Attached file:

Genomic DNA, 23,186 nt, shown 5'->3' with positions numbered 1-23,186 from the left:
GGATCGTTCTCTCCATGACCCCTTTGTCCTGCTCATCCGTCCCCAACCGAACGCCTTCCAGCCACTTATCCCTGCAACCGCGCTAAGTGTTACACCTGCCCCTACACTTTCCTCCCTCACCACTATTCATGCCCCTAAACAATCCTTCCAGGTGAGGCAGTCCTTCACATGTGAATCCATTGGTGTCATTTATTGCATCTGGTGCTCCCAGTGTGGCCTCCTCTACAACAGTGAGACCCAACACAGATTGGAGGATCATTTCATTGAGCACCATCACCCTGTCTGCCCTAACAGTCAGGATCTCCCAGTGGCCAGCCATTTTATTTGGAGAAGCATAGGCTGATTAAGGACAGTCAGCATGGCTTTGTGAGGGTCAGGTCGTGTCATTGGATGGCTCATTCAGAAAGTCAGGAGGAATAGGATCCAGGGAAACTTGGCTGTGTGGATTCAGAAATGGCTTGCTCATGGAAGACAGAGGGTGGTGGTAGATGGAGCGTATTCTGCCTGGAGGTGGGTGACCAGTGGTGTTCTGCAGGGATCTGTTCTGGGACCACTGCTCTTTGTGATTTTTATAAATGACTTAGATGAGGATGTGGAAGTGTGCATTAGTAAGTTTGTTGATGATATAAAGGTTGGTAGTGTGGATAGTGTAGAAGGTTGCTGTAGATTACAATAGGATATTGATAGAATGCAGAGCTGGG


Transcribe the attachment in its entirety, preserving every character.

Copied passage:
Genomic DNA, 23,186 nt, shown 5'->3' with positions numbered 1-23,186 from the left:
GGATCGTTCTCTCCATGACCCCTTTGTCCTGCTCATCCGTCCCCAACCGAACGCCTTCCAGCCACTTATCCCTGCAACCGCGCTAAGTGTTACACCTGCCCCTACACTTTCCTCCCTCACCACTATTCATGCCCCTAAACAATCCTTCCAGGTGAGGCAGTCCTTCACATGTGAATCCATTGGTGTCATTTATTGCATCTGGTGCTCCCAGTGTGGCCTCCTCTACAACAGTGAGACCCAACACAGATTGGAGGATCATTTCATTGAGCACCATCACCCTGTCTGCCCTAACAGTCAGGATCTCCCAGTGGCCAGCCATTTTATTTGGAGAAGCATAGGCTGATTAAGGACAGTCAGCATGGCTTTGTGAGGGTCAGGTCGTGTCATTGGATGGCTCATTCAGAAAGTCAGGAGGAATAGGATCCAGGGAAACTTGGCTGTGTGGATTCAGAAATGGCTTGCTCATGGAAGACAGAGGGTGGTGGTAGATGGAGCGTATTCTGCCTGGAGGTGGGTGACCAGTGGTGTTCTGCAGGGATCTGTTCTGGGACCACTGCTCTTTGTGATTTTTATAAATGACTTAGATGAGGATGTGGAAGTGTGCATTAGTAAGTTTGTTGATGATATAAAGGTTGGTAGTGTGGATAGTGTAGAAGGTTGCTGTAGATTACAATAGGATATTGATAGAATGCAGAGCTGGG